While I've always assumed that private schools are an alternative, it seems that even that isn't an option for some parents these days - because they're still tied to Malaysia's retarded education system (Today's SPM English paper is sooooo easy, I could probably score full marks on it when I was 12 years old!).
After reading this article on the Malaysian Insider, it has suddenly dawned upon me that, unless I can set aside RM60k a year to send James to International School, he might end up stupid. Holy shit.
So what are my options, then?
1) - Send him to a private school
Hopefully, it won't cost as much, but it'll still eat into my wallet. And if Elaine and I have another kid, that's an even bigger financial burden. The worst part, though, is that there's no guarantee that the quality of teaching is any better.
I studied A-Levels in Taylor's College, and most of my lecturers there were AWFUL. And my parents paid good money for that. Plus, I was also a lazy dumbshit so my parents had to spend even MORE money to send me to private tuition classes. In hindsight, the irony is amazing.
The other problem is that James would end up socialising with stuck-up, spoilt brats who get dropped off by drivers in Toyota Alphards (which are only driven/owned by assholes). I don't want James mixing with sons of assholes who are probably assholes too.
That, and he'll probably be crap at sports since its a known fact that rich kids are rubbish at sports, so he won't have any competition to play against. He needs to be beaten soundly in sports so he'll know the feeling of defeat and knows that he has to work harder so he can then have a rematch and totally pwn the other asshole's son.
2) - Bite the bullet and send him to government school
This actually makes more sense because it doesn't cost me any money, and James will probably end up more humble and/or well-rounded since he'll meet kids from all walks of life; that's one thing I remember from government schools.
However, his teachers are guaranteed to be shit, and he'll probably end up giving the English teacher private tuition. That, and he'll probably end up playing football, since most basketball/tennis/volleyball courts in government schools have now become makeshift hockey courts/ car parks.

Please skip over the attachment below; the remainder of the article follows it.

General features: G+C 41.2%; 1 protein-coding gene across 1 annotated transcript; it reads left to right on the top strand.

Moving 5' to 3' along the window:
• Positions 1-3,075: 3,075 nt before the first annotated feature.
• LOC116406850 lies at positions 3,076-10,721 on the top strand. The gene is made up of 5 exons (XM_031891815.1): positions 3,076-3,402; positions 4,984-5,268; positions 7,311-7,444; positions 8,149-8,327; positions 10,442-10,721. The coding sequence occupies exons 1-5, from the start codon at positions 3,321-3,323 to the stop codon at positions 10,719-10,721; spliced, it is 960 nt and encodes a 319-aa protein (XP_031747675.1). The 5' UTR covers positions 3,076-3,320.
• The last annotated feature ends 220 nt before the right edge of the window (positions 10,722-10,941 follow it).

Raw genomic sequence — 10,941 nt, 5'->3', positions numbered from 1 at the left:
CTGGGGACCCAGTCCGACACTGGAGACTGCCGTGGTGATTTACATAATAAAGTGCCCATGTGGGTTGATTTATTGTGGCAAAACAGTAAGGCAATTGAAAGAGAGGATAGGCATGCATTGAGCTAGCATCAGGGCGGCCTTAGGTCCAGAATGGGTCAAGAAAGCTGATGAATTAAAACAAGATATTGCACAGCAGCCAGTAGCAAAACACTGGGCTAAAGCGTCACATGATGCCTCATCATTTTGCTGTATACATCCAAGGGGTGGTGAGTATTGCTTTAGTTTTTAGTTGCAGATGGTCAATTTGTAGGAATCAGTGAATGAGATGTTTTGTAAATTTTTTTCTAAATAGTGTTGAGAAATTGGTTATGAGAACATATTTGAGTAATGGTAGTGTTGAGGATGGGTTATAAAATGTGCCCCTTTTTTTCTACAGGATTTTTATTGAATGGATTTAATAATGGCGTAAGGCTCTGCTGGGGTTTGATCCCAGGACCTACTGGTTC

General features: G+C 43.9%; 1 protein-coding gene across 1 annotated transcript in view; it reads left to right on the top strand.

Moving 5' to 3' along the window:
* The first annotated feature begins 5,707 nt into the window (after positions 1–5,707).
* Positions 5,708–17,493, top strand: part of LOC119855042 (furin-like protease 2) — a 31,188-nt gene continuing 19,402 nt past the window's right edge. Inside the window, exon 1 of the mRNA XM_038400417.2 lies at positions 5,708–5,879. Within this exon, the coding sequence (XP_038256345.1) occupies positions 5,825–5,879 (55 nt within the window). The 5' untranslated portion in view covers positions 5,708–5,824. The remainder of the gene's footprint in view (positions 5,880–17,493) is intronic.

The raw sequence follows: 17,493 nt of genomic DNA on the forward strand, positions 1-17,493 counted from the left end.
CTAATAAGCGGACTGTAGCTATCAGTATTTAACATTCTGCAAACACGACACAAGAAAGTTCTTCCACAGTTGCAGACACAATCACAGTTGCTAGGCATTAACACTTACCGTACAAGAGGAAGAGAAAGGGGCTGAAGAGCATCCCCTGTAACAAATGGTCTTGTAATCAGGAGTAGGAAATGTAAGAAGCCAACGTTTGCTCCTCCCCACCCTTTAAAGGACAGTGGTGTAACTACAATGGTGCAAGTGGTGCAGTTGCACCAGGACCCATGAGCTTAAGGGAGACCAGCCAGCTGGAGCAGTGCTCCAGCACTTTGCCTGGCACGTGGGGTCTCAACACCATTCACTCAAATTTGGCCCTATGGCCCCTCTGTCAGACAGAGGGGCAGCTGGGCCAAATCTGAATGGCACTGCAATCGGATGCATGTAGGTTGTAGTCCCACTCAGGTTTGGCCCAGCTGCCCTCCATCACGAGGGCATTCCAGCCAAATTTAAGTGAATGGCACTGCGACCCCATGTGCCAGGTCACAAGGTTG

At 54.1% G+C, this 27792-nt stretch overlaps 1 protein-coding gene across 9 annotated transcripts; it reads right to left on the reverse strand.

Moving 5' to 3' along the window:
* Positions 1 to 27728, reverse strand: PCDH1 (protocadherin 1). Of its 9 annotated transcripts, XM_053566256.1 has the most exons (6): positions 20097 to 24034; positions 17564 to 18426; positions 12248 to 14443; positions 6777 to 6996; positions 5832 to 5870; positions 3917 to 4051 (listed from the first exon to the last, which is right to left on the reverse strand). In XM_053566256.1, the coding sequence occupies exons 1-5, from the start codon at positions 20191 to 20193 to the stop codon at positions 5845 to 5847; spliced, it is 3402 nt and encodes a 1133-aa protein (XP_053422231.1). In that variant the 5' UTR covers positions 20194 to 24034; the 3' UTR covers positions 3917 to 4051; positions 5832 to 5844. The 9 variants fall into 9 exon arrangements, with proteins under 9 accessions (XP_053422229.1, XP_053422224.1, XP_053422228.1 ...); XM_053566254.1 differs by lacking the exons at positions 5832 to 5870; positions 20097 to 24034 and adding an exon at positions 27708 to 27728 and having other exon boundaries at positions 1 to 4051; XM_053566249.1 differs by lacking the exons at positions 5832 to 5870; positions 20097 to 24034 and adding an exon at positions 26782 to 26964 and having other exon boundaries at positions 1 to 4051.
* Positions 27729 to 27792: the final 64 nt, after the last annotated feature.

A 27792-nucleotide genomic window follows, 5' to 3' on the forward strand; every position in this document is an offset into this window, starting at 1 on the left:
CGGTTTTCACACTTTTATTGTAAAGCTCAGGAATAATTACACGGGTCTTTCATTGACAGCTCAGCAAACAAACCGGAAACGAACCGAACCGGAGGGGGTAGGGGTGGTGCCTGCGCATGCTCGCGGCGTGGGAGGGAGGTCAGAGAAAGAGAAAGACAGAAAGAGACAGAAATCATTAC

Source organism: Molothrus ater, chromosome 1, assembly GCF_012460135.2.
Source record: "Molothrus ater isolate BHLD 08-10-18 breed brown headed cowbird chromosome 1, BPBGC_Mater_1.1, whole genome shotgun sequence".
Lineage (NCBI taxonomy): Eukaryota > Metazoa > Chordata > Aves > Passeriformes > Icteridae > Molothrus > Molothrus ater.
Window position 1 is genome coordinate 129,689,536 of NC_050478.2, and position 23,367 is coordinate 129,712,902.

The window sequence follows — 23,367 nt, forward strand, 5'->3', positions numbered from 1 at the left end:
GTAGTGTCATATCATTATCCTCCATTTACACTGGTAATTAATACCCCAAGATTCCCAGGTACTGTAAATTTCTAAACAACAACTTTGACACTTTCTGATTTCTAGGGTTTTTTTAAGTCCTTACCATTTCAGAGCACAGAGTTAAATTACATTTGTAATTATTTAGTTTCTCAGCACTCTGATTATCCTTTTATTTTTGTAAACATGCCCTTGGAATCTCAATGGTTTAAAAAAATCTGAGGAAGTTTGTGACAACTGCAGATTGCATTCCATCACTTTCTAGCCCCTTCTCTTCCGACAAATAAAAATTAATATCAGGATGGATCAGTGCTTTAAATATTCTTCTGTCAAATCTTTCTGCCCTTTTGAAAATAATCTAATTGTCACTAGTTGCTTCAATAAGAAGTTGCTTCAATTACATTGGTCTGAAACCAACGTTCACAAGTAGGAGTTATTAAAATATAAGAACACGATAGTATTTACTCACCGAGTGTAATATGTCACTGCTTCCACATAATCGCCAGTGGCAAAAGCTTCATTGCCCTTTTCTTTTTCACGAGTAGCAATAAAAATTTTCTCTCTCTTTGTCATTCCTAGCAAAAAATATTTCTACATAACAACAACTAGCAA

Oh, and most government schools have totally shit facilities:
He'll also probably be the only Chinese kid in his class; which technically shouldn't be a problem - except that he'll probably have difficulty fitting in due to cultural differences.
Any other Chinese kid would probably only speak Mandarin (which James won't understand, since nobody in his family does), the Malay kids will be speaking proper Malay (as opposed to the sterilized Dewan Bahasa that we're all taught in school) - which he won't understand either - and all the Indian kids will be speaking in Tamil, which for some funny reason I think James might actually pick up.
This scenario is likely, simply because all the English-speaking kids are studying in private schools. I don't think James will forgive me...
3) - Move to Australia and take advantage of free education there
This is actually a very, very good idea - and James will no doubt love the fact that (for some reason) Asian girls who grow up in Australia end up becoming hot. Of course, he could end up with a white girl and fulfill Elaine's dream of having half-cast babies (in this case, grandkids) who will end up looking very beautiful and being casted in TV ads or as VJs on Channel V.
Also, there's no way the Australian education system is worse than ours. Also, James will probably be very active in sports, which is good.
The only downsides are that Elaine and I have to completely uproot our lives and attempt to make a living in Australia; which might be a bit hard for me since nobody will understand a word I say and then automatically assume that I've just got off the boat from China.
However, this remains one of the most appealing choices; especially if things turn out well.
4) - Move to Singapore
I like Singapore Zoo. I think James will like Singapore Zoo too. It's also the safest city in the world, which is a big plus. It's also very close to Malaysia, so visiting friends/family would be easy.
No idea how good their education system is, but i hear it's basically a more efficient version of ours.